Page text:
Justice Sonia Sotomayor: Do you know any article that talks about that -- those numbers?
David Boies: I -- I don't, Your Honor.
Justice Antonin Scalia: Mr. Boise, you and I both agree that the PSLRA assumes Basic.
Now, we differ on, you know, what that means, but it does assume it.
What -- and -- and so those previsions would -- would sort of be useless if Basic were entirely overruled.
What if we adopted the professor's, what, Basic writ small, if -- if we adopted their approach, would those provisions of the PSLRA still be effective?
David Boies: I think -- I think the provisions of the PSLRA would still be effective, Your Honor.
I think with respect to SLUSA, it's a somewhat different issue.
I think that -- I think if you -- if you adopted those -- those provisions with respect to what's proposed, the PSLRA still would make sense, but I don't think SLUSA would.
Justice Antonin Scalia: All right.
Chief Justice John G. Roberts: Thank you, counsel.
David Boies: Thank you.
Chief Justice John G. Roberts: Mr. Stewart.
ORAL ARGUMENT OF MALCOLM L. STEWART ON BEHALF OF UNITED STATES AS AMICUS CURIAE, SUPPORTING RESPONDENT
Malcolm L. Stewart: Mr. Chief Justice, and may it please the Court:
I'd like to begin by addressing two of the respects in which the Petitioners's counsel argued that circumstances have changed since this Court's decision in Basic.
And the first -- one of these was that investors have adopted new strategies that, in his view, don't rely on the integrity of the market price.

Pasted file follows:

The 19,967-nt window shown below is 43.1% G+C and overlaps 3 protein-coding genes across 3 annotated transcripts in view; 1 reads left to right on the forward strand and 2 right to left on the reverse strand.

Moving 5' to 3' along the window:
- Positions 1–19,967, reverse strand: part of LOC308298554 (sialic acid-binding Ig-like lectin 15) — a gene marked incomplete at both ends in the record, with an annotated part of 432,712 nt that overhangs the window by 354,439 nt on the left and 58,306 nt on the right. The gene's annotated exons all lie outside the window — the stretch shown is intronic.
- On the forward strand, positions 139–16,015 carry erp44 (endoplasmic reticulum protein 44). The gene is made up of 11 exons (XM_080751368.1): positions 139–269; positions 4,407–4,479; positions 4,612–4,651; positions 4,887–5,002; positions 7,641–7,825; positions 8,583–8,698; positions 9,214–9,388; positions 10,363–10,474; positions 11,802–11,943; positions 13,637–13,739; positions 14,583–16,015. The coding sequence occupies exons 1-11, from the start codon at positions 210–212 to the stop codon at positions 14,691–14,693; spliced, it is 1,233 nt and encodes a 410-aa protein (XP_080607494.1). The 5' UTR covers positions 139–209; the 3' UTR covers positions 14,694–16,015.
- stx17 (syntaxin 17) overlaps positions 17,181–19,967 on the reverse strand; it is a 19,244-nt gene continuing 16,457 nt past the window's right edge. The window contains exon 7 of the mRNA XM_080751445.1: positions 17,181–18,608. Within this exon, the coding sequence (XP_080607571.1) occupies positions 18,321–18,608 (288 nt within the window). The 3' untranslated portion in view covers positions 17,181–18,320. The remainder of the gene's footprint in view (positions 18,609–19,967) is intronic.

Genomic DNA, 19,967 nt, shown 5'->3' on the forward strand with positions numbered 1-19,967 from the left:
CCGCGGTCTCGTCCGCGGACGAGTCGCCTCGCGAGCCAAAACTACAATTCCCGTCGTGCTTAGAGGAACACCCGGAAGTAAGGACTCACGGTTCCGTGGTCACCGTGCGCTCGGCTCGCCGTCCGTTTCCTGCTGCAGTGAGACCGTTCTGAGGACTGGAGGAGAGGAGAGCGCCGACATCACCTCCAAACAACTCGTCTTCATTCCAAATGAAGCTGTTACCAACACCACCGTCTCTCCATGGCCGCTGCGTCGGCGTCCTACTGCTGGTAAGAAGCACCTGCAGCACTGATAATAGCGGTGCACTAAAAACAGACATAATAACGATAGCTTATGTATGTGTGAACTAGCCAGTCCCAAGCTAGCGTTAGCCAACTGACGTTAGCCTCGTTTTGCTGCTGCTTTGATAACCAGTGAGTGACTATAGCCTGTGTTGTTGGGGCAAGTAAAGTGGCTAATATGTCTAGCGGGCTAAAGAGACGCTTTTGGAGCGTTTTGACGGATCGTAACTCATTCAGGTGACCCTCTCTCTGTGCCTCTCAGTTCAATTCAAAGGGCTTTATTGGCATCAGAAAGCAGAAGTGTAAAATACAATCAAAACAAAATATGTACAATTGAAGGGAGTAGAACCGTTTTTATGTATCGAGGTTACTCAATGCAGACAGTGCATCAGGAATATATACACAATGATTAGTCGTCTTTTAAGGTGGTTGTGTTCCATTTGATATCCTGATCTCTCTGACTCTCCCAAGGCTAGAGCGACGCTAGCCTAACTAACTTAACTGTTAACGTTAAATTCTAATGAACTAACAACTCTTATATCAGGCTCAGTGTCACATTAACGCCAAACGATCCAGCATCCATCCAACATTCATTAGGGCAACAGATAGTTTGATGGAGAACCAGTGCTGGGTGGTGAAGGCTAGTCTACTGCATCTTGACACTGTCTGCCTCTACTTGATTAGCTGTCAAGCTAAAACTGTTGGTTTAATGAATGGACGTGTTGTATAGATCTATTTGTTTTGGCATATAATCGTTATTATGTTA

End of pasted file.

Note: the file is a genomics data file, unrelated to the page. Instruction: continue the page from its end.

And I think it's certainly true that investors have devised a wide array of strategies in an effort to beat the market, but it's hard to imagine one that would render irrelevant evidence that the market price had been distorted by fraud.
For example, a particular investor might think there are particular types of information that the market doesn't react to quickly enough, and if I'm following that information in realtime and I can trade before the market catches on, then I can make money, I can buy low and sell high.
Now, that strategy is certainly going to be undermined if there is other information bearing on the market price, the falsity of which that investor is not aware of that caused the market price to be inflated.
Now, I'd -- would agree with you, Justice Alito, that in theory, there could be an investor who says in a particular circumstance, I think the gain that I can make by taking advantage of the new information to which the market price has not yet reacted will more than counterbalance the loss I will suffer when the truth about the unrelated information comes to light.
That could happen, but even for an investor of that sort, the distortion wouldn't be irrelevant.
It would just be a factor that could be counteractive.
And the other thing I would say about the efficiency of the market is that even an investor who is attempting to make money by being the first to take advantage of new information is relying, in essence, on the ultimate ability and tendency of the market to incorporate the information; that is, an investor who thinks that a stock is currently undervalued based on the information he has presumably thinks that in time, the -- the stock will no longer be undervalued, the market will come to appreciate the significance of the new information.
That would be the basis for his anticipating that the stock price will rise.
And so even that strategy is dependent in a fundamental way on the propensity of new information to -- to change the market price.